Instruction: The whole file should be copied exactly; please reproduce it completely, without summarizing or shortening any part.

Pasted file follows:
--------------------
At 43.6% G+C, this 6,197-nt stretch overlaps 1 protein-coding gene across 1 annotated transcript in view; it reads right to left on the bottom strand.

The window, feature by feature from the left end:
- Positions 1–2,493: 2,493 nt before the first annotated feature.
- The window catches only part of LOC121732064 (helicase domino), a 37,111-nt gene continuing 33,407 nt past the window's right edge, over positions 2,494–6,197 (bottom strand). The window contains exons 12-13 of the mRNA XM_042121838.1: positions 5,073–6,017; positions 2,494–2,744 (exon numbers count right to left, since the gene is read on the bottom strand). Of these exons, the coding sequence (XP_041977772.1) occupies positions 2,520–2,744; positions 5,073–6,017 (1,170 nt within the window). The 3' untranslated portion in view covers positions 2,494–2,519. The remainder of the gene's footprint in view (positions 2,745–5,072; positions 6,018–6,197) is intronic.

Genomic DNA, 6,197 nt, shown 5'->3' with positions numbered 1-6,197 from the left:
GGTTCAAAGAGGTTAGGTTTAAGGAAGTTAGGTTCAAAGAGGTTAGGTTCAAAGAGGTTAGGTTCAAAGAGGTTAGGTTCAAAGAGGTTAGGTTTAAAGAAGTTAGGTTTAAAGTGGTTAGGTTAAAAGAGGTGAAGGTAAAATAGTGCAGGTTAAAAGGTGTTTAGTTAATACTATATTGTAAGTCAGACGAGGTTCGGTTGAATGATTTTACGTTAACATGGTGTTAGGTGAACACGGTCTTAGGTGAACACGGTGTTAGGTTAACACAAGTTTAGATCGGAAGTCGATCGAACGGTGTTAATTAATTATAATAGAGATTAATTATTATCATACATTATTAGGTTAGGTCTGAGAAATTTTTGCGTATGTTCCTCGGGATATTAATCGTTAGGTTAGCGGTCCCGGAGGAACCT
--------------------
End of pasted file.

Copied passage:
At 43.6% G+C, this 6,197-nt stretch overlaps 1 protein-coding gene across 1 annotated transcript in view; it reads right to left on the bottom strand.

The window, feature by feature from the left end:
- Positions 1–2,493: 2,493 nt before the first annotated feature.
- The window catches only part of LOC121732064 (helicase domino), a 37,111-nt gene continuing 33,407 nt past the window's right edge, over positions 2,494–6,197 (bottom strand). The window contains exons 12-13 of the mRNA XM_042121838.1: positions 5,073–6,017; positions 2,494–2,744 (exon numbers count right to left, since the gene is read on the bottom strand). Of these exons, the coding sequence (XP_041977772.1) occupies positions 2,520–2,744; positions 5,073–6,017 (1,170 nt within the window). The 3' untranslated portion in view covers positions 2,494–2,519. The remainder of the gene's footprint in view (positions 2,745–5,072; positions 6,018–6,197) is intronic.

Genomic DNA, 6,197 nt, shown 5'->3' with positions numbered 1-6,197 from the left:
GGTTCAAAGAGGTTAGGTTTAAGGAAGTTAGGTTCAAAGAGGTTAGGTTCAAAGAGGTTAGGTTCAAAGAGGTTAGGTTCAAAGAGGTTAGGTTTAAAGAAGTTAGGTTTAAAGTGGTTAGGTTAAAAGAGGTGAAGGTAAAATAGTGCAGGTTAAAAGGTGTTTAGTTAATACTATATTGTAAGTCAGACGAGGTTCGGTTGAATGATTTTACGTTAACATGGTGTTAGGTGAACACGGTCTTAGGTGAACACGGTGTTAGGTTAACACAAGTTTAGATCGGAAGTCGATCGAACGGTGTTAATTAATTATAATAGAGATTAATTATTATCATACATTATTAGGTTAGGTCTGAGAAATTTTTGCGTATGTTCCTCGGGATATTAATCGTTAGGTTAGCGGTCCCGGAGGAACCT